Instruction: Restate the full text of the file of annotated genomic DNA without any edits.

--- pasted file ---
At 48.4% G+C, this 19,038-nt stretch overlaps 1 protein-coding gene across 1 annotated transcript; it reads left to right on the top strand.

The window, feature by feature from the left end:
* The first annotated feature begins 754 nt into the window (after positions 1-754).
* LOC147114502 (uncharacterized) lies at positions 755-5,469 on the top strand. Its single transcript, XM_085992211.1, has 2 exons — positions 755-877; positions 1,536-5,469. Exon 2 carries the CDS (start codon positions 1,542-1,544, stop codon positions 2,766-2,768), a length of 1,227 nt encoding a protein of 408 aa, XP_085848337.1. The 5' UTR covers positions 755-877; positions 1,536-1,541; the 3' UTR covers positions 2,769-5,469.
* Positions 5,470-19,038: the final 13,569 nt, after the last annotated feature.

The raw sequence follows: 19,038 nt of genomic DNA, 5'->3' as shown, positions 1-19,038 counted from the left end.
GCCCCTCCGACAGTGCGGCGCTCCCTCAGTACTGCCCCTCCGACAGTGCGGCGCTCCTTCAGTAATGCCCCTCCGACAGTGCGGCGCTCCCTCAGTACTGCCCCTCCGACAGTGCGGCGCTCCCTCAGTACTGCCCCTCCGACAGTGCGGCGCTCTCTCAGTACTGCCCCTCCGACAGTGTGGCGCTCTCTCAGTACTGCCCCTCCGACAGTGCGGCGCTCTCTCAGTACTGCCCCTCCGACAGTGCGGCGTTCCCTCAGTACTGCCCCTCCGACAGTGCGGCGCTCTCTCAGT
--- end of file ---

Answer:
At 48.4% G+C, this 19,038-nt stretch overlaps 1 protein-coding gene across 1 annotated transcript; it reads left to right on the top strand.

The window, feature by feature from the left end:
* The first annotated feature begins 754 nt into the window (after positions 1-754).
* LOC147114502 (uncharacterized) lies at positions 755-5,469 on the top strand. Its single transcript, XM_085992211.1, has 2 exons — positions 755-877; positions 1,536-5,469. Exon 2 carries the CDS (start codon positions 1,542-1,544, stop codon positions 2,766-2,768), a length of 1,227 nt encoding a protein of 408 aa, XP_085848337.1. The 5' UTR covers positions 755-877; positions 1,536-1,541; the 3' UTR covers positions 2,769-5,469.
* Positions 5,470-19,038: the final 13,569 nt, after the last annotated feature.

The raw sequence follows: 19,038 nt of genomic DNA, 5'->3' as shown, positions 1-19,038 counted from the left end.
GCCCCTCCGACAGTGCGGCGCTCCCTCAGTACTGCCCCTCCGACAGTGCGGCGCTCCTTCAGTAATGCCCCTCCGACAGTGCGGCGCTCCCTCAGTACTGCCCCTCCGACAGTGCGGCGCTCCCTCAGTACTGCCCCTCCGACAGTGCGGCGCTCTCTCAGTACTGCCCCTCCGACAGTGTGGCGCTCTCTCAGTACTGCCCCTCCGACAGTGCGGCGCTCTCTCAGTACTGCCCCTCCGACAGTGCGGCGTTCCCTCAGTACTGCCCCTCCGACAGTGCGGCGCTCTCTCAGT